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How to create French-style interiors that don’t look gimmicky

The French are known the world-over for their impeccable taste and style – especially when it comes to fine wines, haute-couture fashion and brilliant cuisine.
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But their amazing good taste also extends to the world of interiors, where their traditional-meets-modern approach has been copied in homes right around the globe. Here we’ll explore the do’s and don’ts for injecting some Gallic glamour into your home, and creating an effortlessly chic French-style interior that doesn’t feel too gimmicky or forced.

What is French-style décor?

If someone asked you to describe a French-style interior, the chances are your answer might be slightly different from the next person’s. Maybe it makes you think of a gorgeous Houssemann-style Parisian apartment with tall ceilings, bare walls and priceless antiques. Or maybe it conjures up images of a bohemian house with a decadent mix of Moroccan style cushions and beaded curtains. For others, it’s rustic Provence style homes that come to mind, full of large rooms with whitewashed walls, traditional furniture and decorative crockery.

Whatever French interior style you like most or want to re-create in your home, there’s one common element throughout, and that’s a subtle, but classic feel. The French are all about a modern-meets-traditional look with a hint of new and old sprinkled throughout. So, if you’re looking to re-create that much sought-after look, follow these tips for getting the balance just right.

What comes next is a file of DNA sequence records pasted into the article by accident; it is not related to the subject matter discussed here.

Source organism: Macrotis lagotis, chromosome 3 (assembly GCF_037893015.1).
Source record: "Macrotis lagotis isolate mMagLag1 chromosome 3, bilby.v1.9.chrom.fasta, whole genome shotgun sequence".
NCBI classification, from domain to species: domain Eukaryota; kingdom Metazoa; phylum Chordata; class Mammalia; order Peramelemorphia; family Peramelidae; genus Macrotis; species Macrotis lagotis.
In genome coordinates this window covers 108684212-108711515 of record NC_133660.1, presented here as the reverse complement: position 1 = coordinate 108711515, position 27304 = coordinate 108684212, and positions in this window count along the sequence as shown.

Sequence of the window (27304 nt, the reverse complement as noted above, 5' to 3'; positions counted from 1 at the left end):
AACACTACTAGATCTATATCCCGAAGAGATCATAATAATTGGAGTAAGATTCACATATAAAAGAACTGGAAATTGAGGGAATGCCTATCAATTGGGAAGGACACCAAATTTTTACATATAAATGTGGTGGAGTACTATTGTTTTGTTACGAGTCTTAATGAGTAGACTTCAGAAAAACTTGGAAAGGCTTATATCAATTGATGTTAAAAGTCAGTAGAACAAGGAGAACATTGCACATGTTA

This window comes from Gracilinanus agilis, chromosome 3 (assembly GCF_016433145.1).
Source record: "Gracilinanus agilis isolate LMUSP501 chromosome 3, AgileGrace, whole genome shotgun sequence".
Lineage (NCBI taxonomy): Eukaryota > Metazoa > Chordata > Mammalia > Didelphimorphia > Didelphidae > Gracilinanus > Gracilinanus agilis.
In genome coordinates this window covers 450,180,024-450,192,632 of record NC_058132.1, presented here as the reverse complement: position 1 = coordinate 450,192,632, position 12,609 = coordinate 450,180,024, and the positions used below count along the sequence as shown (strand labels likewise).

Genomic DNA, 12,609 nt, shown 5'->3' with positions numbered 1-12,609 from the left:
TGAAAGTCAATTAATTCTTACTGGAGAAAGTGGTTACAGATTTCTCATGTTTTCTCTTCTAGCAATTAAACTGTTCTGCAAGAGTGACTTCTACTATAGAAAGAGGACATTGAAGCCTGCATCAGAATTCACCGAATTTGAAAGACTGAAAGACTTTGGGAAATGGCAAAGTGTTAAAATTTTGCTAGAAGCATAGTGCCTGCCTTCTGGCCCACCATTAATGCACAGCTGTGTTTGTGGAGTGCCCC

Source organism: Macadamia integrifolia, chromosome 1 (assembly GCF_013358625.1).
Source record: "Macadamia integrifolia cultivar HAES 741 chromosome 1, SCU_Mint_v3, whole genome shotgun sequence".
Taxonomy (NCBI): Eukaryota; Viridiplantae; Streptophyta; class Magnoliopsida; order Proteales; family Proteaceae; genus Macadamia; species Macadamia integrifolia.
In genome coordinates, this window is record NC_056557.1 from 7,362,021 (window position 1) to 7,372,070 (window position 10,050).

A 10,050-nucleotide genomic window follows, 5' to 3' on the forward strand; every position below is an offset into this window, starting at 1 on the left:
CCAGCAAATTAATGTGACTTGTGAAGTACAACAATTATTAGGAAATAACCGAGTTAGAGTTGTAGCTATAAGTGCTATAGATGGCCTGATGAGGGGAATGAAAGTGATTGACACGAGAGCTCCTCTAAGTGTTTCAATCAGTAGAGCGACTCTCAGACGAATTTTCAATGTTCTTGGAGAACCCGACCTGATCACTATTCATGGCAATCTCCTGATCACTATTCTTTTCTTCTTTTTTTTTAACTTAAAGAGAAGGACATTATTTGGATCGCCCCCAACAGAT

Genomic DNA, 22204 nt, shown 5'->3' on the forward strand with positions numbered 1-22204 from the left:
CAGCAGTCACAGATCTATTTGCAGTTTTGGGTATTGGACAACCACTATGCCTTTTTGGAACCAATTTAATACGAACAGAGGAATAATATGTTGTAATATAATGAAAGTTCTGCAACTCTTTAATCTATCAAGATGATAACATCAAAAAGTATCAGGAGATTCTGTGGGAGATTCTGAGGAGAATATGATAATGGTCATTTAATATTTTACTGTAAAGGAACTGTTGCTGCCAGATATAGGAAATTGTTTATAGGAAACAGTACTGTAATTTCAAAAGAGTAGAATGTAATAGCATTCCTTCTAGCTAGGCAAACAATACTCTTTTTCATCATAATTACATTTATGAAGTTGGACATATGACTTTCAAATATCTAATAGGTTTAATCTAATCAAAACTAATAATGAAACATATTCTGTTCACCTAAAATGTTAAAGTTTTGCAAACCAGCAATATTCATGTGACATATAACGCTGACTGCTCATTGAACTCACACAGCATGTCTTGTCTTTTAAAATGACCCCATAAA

Doing up your home the French way

While there’s no magic formula for creating a French-style interior, there is a certain approach you can take to create that Gallic je ne sais quoi. Whether you’re decorating the living room, kitchen or bedroom in your house, first identify any original features in the room you can show off – in typical French style. Then plan your furniture around the room’s best features.

And while American interiors are all about perfectly matched furniture sets, the French take a more laissez-faire approach. They’re famous for mixing vintage and modern pieces to create an effortless look, so don’t be afraid to do the same. Why not browse chic fabric armchairs as an option, placing one beside a period dresser in your bedroom, or a vintage trunk alongside a minimal, super-sleek sofa in your lounge. It’s all about creating an exciting tension between the different items and styles. Don’t stress too much about how the pieces fit together, either. As long as the proportions are right, and the pieces feel personal to you, your European-inspired room will start to come into its own.

You can also take a leaf out of the French style book by using gorgeous textured rugs and knitted throws to dress up furniture, and add a feeling of warmth. Charmingly faded table-tops and vintage chairs will also give a truly lived-in feel and a sense of heritage that’s such a common feature of French homes.

When trying to nail French-style decor, it’s all about making it look like you designed it yourself, so don’t be afraid to decorate the room with photos and personal ornaments from your recent trip to Scandinavia or South East Asia. Don’t go overboard on the personalisation though or decorate the room with a million different items of furniture as it can leave the room feeling cluttered, gimmicky and over the top. Less is more and a few well-chosen items will give your home that air of sophistication you’re aiming for.